7 Crafty Alternatives to the Traditional Headboard

These unusual takes on the classic headboard are sure to shake up your bedroom decor.
Text by

Originally a shield against poorly insulated walls, modern headboards are attention-grabbing details that anchor a bedroom. If you're looking for options beyond the traditional wooden headboard, look no further than these unconventional options below.

A Wall-Mounted, Molded Headboard

A typical headboard protrudes from the wall, providing a place to comfortably rest, but this version creates a composition of moldings and trim directly on the wall. Because classical moldings, medallions, and appliqués come in a tremendous range of sizes and depths—and run the gamut from ornate to minimalist—the options are endless.

With a nod to 1700s designer Josiah Wedgwood’s jasperware pottery, this headboard designed by Eddie Ross is constructed with various moldings and a door. "It’s literal but he made it much larger and grander," says Azzarito of the striking and unusual headboard. Fun fact: Josiah Wedgwood’s daughter was married to Charles Darwin.

An Artistic Headboard

What could be better than a multifunctional piece of art? While it may not be suitable to use a high-end piece of artwork painted directly on a canvas, or one framed with glass, a graphic, printed piece of art can work wonders to transform a bed and its environment.

Toby Barlow and Keira Alexandra enjoy a leisurely Alpine morning in bed in their Detroit high-rise home.

A Textured Accent Wall

One of the main visual functions of a headboard is to give presence to the bed in a room, but this can be done just as easily and skillfully by creating an accent wall where the bed is. Adding texture or color really helps to distinguish this wall from the rest of the space, and gives some flexibility for the bed's location if the room or wall isn't completely symmetrical.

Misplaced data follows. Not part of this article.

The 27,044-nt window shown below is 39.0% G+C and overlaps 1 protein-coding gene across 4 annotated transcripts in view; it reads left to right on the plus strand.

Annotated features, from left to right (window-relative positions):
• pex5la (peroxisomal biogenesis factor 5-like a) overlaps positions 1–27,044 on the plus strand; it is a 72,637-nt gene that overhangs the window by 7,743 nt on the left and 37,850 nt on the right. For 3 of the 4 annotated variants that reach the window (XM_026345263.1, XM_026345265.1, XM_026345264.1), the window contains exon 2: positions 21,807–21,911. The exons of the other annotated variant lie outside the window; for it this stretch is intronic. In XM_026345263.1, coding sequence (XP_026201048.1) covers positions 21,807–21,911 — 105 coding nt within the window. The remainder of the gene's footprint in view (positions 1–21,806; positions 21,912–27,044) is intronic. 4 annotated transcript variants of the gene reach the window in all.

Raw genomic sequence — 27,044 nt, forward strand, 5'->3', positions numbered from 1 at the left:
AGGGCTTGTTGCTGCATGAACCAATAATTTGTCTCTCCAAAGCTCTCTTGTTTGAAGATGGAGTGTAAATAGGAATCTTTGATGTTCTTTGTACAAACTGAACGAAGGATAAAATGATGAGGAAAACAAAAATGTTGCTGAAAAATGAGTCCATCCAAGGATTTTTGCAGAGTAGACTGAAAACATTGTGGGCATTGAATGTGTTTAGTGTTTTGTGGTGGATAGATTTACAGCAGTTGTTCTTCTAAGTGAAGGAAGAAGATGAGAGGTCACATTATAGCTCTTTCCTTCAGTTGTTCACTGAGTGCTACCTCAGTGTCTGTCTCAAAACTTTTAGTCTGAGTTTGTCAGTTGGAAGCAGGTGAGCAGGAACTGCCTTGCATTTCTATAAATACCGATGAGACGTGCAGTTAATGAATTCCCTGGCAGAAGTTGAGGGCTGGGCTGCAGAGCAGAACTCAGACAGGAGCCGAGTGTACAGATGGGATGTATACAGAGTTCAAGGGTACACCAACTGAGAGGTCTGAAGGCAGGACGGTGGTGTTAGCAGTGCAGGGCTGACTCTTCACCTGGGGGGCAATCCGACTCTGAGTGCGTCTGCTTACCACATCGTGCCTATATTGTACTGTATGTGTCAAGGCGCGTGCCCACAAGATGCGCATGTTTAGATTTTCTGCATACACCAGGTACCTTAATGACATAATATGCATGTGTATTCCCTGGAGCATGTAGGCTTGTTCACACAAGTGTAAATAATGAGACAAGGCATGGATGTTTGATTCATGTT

The copper-covered volume proceeds to the second floor, where it forms a storage wall in Sherman’s home office.

A Wall-Length Ledge

Often, a low wall behind the bed can function not only as a well-placed shelf for storage, but also as a low, continuous headboard. By running the ledge along an entire wall, the bed no longer needs to be centered, and the low wall keeps the space from being overwhelmed by an entire accent wall.

SAO Arquitetura designed the bed and the board-formed concrete headboard in Santos’s master bedroom.

A Trompe L'oeil Headboard

Go the minimalist route with a painted headboard, which takes nothing more than a coat or two of paint directly behind the bed. Rather than covering the entire wall like an accent wall would, the painted headboard deliberately mimics the size and shape of a headboard—but without the cost or commitment, since it can be reversed with another bucket of paint.

Furnished with Rakks shelving, a Blu Dot table, and a sofa bed from ABC Carpet & Home, the floor also includes a spacious guest bedroom. A bright-yellow color accent, painted onto the wall in Benjamin Moore’s Sunburst, acts as a subtle, minimalist headboard.

The home already has a vivid color scheme, but to energize certain areas further, Bestor and Grunbaum added murals to some of the walls. Aside from the vinyl decals in the bathrooms, the stairwell is painted to evoke Grunbaum’s family home in the 1970s. Designer Mina Javid created a faux headboard for the master bedroom. 

A Cushioned Headboard

While a plush, cushioned headboard might be something you would typically expect, hanging two individual pillows above the head of the bed is a unique, playful take on the concept. The two pillows suspended over the top of the bed mimic the placement of the pillows actually on the bed, but the use of contrasting colors or textiles helps distinguish them.

Off the living room, Samuel uses this den as a second sleeping spot, or "guestroom nook." Crumbling basket-weave texture was covered with painted wood paneling, and the headboard is a DIY.

A Windowed Headboard

While it might seem counterintuitive to situate a bed directly under a window because of the natural light that streams through, it makes for a wonderful, bright headboard. If you're particularly sensitive to light, investing in heavy drapes or blackout curtains can be a good way to adapt to a windowed headboard.

A custom headboard made of triangular pieces of black walnut is the clear hero of this 1954 Airstream renovation by ArtisTree, a designer of custom treetop and small-space homes. Because sustainability was a priority in this project, the floors are made of recycled wood (treated with the Japanese burning technique, sho-sugi-ban, to darken them), and the tiles in the bathroom are created from recycled glass.


Get the Dwell Newsletter

Be the first to see our latest home tours, design news, and more.